R. Rose
May 14, 2004
Respecting our mothers

Last Sunday, May 9, was MOTHERS’ DAY in much of the Caribbean. As has become customary a number of activities were organized to pay tribute to that central figure in our lives, the irreplaceable mother. In addition children of many generations would have, each in their own way, done what they considered appropriate to honor the matriarch in the family.{{more}}
Such has become the cynicism of today however, that they are those, hopefully in the tiny majority, who would pour cold water on such expressions, calling it a lot of hypocrisy and insisting, in a purist way, that Mother ought to be honored every day. Every minute of the day in fact, but it does not take away from the significance of setting aside a Special Day to finally express our gratitude to Mom.
In recent years the society has been giving more recognition to the observance of Mothers’ Day while again the motive may be for private gain, fuelled by commercialization. It is still a welcome move in that it encourages wider recognition of the role of the Mother — in the home, in the family and in society, as a whole. True, the emphasis has been on buying a gift for Mother, or taking her out to some function, but since when is that a bad thing?
What is needed is a much deeper and sincere appreciation of the contribution of our Mothers to the development of our society as a whole and a closer examination of the circumstances in which such contribution is made; the obstacles to further development; the constraints facing our mothers and how best the society, and us as individuals, can reciprocate the many benefits which we enjoy.
There are also a number of relevant issues which beg our attention. First, as we savour the benefits of a mother’s love, care and upbringing and how these have contributed to our own development and advancement, we should share a thought about those not so fortunate.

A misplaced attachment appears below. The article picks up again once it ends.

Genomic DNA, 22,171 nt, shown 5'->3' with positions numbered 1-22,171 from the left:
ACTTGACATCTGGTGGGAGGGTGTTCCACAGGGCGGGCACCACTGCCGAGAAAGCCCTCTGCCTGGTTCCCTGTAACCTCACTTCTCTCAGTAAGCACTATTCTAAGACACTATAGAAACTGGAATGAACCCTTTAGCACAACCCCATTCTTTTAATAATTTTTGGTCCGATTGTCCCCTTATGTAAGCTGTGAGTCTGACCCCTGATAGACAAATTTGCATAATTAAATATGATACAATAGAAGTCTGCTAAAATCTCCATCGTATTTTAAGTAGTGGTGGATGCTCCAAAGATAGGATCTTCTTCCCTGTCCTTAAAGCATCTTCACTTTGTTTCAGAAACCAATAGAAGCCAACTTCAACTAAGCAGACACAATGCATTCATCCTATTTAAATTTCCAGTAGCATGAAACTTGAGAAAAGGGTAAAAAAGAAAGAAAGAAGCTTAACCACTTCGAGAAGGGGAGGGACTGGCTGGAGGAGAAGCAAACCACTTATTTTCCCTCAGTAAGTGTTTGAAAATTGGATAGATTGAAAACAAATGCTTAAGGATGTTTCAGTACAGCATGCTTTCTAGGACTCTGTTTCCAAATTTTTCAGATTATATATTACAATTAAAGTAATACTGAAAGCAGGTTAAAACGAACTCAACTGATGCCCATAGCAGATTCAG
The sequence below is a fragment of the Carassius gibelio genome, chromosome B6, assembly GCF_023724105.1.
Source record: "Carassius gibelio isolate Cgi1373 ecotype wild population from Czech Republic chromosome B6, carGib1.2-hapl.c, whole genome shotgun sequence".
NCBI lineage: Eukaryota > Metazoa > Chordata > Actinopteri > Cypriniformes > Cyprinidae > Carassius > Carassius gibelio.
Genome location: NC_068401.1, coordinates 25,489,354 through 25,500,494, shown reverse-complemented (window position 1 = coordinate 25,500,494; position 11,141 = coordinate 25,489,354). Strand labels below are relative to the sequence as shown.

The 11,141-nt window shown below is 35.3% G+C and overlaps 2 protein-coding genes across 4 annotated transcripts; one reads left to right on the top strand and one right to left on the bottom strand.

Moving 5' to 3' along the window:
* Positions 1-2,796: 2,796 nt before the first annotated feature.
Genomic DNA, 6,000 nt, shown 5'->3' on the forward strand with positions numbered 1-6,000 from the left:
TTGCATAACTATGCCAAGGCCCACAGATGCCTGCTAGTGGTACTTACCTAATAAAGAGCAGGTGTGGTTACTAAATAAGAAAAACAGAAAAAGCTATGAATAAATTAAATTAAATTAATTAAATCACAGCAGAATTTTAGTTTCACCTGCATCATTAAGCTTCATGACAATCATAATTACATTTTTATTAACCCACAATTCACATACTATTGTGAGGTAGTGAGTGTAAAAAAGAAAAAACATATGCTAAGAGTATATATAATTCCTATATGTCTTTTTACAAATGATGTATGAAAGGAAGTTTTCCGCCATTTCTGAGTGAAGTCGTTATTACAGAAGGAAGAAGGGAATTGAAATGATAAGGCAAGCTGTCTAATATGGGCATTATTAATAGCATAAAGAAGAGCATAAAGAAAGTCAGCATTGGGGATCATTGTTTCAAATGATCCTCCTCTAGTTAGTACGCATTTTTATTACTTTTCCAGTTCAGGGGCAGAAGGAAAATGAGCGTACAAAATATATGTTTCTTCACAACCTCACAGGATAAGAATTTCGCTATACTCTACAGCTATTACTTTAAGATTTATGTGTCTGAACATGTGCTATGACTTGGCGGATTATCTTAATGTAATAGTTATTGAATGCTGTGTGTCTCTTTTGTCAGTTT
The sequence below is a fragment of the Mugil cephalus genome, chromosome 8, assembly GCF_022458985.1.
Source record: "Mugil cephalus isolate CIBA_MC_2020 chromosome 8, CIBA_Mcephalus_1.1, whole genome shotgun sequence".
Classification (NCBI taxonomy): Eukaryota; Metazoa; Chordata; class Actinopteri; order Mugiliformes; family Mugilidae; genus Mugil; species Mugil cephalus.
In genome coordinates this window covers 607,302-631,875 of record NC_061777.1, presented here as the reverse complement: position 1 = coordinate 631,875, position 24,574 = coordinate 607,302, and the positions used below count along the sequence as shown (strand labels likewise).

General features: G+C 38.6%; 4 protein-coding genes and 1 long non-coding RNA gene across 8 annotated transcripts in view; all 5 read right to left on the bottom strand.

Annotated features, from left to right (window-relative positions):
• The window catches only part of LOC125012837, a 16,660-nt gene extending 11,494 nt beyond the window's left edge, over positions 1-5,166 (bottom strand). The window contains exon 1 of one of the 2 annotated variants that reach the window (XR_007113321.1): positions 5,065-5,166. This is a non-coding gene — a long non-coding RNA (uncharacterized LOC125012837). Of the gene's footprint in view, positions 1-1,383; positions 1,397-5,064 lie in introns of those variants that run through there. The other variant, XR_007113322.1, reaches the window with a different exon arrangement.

What of the motherless, by virtue of death or some unfortunate social circumstance? What of those deprived of that umbrella that shield especially in the delicate, formative years? How has that deprivation impacted on their own development, retarded their progress or distorted the cause of their lives? What do we have in place of mitigation in such circumstances?
A second issue to be noted is the relatively high incidence of single-parent mothers heading households. Women, forced to be MOTHER and FATHER simultaneously, to be bread-winner, cook and washer, all in one, protector and provider, shield and guide. Even as we praise their contribution, we cannot but reflect on the heavy burdens they bear and the extent to which their mothering functions are affected negatively by the sheer multiplicity of the tasks they must perform. What forms of support does the society offer to these beleaguered Mothers?
On the other end there is the disturbing trend of the neglect or abandonment of many children by young mothers, who for one reason or another succumb to the tremendous pressures placed on them. Many are not ready for such a role, nor is the society equipped to deal with the consequences.
My poor mother seems to be the victim of the very values she instilled in her children. Honouring one’s commitments is one with which I was imbued, thus even from this distance here in the UK, I dedicate these lines to you Mother.